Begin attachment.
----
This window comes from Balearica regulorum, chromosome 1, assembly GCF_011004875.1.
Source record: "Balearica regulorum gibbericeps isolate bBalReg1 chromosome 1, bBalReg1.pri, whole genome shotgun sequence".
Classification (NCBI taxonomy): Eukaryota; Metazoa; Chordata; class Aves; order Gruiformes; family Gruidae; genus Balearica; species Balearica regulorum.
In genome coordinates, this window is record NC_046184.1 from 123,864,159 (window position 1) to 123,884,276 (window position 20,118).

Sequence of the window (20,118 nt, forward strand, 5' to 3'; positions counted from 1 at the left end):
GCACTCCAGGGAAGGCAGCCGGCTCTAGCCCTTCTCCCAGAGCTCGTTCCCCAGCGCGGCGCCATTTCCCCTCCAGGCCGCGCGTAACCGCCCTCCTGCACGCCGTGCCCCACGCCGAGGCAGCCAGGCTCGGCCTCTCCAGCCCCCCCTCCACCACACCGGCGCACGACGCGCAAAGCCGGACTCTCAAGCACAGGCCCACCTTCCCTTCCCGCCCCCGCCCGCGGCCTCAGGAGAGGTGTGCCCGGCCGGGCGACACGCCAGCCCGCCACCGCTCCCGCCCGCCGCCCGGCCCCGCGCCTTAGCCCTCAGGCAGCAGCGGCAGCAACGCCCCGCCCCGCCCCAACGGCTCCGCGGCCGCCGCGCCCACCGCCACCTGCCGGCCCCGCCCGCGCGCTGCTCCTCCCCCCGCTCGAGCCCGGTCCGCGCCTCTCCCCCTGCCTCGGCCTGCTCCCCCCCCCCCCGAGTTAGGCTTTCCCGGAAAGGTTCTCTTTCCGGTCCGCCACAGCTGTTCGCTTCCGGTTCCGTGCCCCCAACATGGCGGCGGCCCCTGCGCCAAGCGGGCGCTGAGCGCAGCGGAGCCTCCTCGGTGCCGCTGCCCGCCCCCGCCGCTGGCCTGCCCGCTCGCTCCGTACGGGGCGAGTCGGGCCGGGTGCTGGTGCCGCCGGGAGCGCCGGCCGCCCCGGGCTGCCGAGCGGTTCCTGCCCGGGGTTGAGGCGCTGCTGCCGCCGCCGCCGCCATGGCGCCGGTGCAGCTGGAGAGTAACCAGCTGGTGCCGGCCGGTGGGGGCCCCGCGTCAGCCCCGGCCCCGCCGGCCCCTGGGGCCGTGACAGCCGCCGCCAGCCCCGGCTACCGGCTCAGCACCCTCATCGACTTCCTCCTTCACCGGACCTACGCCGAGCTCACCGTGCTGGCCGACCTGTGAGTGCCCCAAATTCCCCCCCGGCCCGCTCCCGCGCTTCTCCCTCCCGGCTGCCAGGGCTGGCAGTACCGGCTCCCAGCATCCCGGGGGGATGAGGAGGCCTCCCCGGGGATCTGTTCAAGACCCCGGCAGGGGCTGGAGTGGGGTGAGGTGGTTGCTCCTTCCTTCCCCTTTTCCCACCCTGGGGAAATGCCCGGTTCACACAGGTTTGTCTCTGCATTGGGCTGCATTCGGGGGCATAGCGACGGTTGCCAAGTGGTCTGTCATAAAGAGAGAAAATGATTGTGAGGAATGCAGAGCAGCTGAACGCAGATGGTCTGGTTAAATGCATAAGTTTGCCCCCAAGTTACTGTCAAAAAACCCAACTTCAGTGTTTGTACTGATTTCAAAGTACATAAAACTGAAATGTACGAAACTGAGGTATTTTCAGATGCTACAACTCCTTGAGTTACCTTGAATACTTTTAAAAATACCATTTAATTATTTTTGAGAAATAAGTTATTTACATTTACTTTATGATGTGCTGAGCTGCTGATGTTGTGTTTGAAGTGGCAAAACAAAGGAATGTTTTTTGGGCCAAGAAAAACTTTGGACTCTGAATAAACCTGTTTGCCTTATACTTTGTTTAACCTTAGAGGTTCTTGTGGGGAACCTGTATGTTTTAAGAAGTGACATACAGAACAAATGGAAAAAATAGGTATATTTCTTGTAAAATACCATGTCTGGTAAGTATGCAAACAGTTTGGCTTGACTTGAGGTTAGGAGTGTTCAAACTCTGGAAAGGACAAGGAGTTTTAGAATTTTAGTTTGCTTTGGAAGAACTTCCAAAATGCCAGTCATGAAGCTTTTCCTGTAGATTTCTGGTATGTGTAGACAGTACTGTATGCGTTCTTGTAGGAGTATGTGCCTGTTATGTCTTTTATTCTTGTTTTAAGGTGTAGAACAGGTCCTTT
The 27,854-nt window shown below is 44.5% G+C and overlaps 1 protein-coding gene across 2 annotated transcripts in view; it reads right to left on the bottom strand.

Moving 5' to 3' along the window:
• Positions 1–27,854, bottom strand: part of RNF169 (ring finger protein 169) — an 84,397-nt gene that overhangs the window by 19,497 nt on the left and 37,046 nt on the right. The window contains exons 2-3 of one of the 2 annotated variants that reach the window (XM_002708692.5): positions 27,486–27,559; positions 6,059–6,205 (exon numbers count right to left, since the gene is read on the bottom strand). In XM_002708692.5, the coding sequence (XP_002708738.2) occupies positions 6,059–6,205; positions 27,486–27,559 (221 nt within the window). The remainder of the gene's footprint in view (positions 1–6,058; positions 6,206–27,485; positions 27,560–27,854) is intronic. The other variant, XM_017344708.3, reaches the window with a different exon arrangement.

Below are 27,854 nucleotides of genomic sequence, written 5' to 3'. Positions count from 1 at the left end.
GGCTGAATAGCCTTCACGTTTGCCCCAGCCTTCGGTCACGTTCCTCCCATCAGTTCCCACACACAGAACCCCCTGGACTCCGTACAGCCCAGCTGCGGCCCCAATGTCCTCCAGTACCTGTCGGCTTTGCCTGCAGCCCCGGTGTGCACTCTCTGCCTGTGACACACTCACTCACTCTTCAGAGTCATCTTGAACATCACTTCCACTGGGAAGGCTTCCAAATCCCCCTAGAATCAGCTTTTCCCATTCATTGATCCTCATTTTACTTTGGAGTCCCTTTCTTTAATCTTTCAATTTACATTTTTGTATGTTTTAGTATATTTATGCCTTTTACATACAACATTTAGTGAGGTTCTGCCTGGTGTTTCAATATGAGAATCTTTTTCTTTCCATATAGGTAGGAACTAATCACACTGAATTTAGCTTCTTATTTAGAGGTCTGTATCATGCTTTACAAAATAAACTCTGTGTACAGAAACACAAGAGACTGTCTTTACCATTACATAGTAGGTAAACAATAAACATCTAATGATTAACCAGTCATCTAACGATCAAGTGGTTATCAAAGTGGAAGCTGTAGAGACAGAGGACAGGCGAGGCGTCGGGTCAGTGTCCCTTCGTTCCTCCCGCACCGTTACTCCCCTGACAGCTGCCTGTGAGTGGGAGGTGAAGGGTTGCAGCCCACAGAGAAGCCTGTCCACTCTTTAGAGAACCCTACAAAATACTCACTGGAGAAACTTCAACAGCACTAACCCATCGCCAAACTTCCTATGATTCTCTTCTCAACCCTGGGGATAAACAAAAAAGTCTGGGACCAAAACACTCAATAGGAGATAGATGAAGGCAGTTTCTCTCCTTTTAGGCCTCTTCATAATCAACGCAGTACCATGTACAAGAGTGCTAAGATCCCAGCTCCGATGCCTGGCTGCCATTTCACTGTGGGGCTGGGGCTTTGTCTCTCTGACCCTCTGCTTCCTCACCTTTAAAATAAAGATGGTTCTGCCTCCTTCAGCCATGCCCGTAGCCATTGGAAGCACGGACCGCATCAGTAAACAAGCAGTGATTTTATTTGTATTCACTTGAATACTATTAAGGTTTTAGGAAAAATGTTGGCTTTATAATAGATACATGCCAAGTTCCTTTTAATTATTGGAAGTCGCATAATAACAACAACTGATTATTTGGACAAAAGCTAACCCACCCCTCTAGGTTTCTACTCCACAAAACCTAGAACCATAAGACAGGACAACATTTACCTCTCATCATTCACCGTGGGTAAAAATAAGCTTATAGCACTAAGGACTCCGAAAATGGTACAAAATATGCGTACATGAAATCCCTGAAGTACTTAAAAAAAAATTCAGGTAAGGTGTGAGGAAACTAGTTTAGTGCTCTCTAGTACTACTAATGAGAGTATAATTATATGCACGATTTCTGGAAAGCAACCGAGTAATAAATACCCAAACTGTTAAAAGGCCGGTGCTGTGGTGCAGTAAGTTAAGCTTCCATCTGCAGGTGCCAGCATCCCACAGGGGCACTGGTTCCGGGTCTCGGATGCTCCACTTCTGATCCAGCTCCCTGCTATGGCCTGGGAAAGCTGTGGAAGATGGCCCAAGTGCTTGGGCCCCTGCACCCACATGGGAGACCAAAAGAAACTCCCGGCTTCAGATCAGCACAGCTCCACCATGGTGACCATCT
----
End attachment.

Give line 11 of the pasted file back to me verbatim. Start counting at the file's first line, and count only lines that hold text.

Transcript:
GGCTGAATAGCCTTCACGTTTGCCCCAGCCTTCGGTCACGTTCCTCCCATCAGTTCCCACACACAGAACCCCCTGGACTCCGTACAGCCCAGCTGCGGCCCCAATGTCCTCCAGTACCTGTCGGCTTTGCCTGCAGCCCCGGTGTGCACTCTCTGCCTGTGACACACTCACTCACTCTTCAGAGTCATCTTGAACATCACTTCCACTGGGAAGGCTTCCAAATCCCCCTAGAATCAGCTTTTCCCATTCATTGATCCTCATTTTACTTTGGAGTCCCTTTCTTTAATCTTTCAATTTACATTTTTGTATGTTTTAGTATATTTATGCCTTTTACATACAACATTTAGTGAGGTTCTGCCTGGTGTTTCAATATGAGAATCTTTTTCTTTCCATATAGGTAGGAACTAATCACACTGAATTTAGCTTCTTATTTAGAGGTCTGTATCATGCTTTACAAAATAAACTCTGTGTACAGAAACACAAGAGACTGTCTTTACCATTACATAGTAGGTAAACAATAAACATCTAATGATTAACCAGTCATCTAACGATCAAGTGGTTATCAAAGTGGAAGCTGTAGAGACAGAGGACAGGCGAGGCGTCGGGTCAGTGTCCCTTCGTTCCTCCCGCACCGTTACTCCCCTGACAGCTGCCTGTGAGTGGGAGGTGAAGGGTTGCAGCCCACAGAGAAGCCTGTCCACTCTTTAGAGAACCCTACAAAATACTCACTGGAGAAACTTCAACAGCACTAACCCATCGCCAAACTTCCTATGATTCTCTTCTCAACCCTGGGGATAAACAAAAAAGTCTGGGACCAAAACACTCAATAGGAGATAGATGAAGGCAGTTTCTCTCCTTTTAGGCCTCTTCATAATCAACGCAGTACCATGTACAAGAGTGCTAAGATCCCAGCTCCGATGCCTGGCTGCCATTTCACTGTGGGGCTGGGGCTTTGTCTCTCTGACCCTCTGCTTCCTCACCTTTAAAATAAAGATGGTTCTGCCTCCTTCAGCCATGCCCGTAGCCATTGGAAGCACGGACCGCATCAGTAAACAAGCAGTGATTTTATTTGTATTCACTTGAATACTATTAAGGTTTTAGGAAAAATGTTGGCTTTATAATAGATACATGCCAAGTTCCTTTTAATTATTGGAAGTCGCATAATAACAACAACTGATTATTTGGACAAAAGCTAACCCACCCCTCTAGGTTTCTACTCCACAAAACCTAGAACCATAAGACAGGACAACATTTACCTCTCATCATTCACCGTGGGTAAAAATAAGCTTATAGCACTAAGGACTCCGAAAATGGTACAAAATATGCGTACATGAAATCCCTGAAGTACTTAAAAAAAAATTCAGGTAAGGTGTGAGGAAACTAGTTTAGTGCTCTCTAGTACTACTAATGAGAGTATAATTATATGCACGATTTCTGGAAAGCAACCGAGTAATAAATACCCAAACTGTTAAAAGGCCGGTGCTGTGGTGCAGTAAGTTAAGCTTCCATCTGCAGGTGCCAGCATCCCACAGGGGCACTGGTTCCGGGTCTCGGATGCTCCACTTCTGATCCAGCTCCCTGCTATGGCCTGGGAAAGCTGTGGAAGATGGCCCAAGTGCTTGGGCCCCTGCACCCACATGGGAGACCAAAAGAAACTCCCGGCTTCAGATCAGCACAGCTCCACCATGGTGACCATCT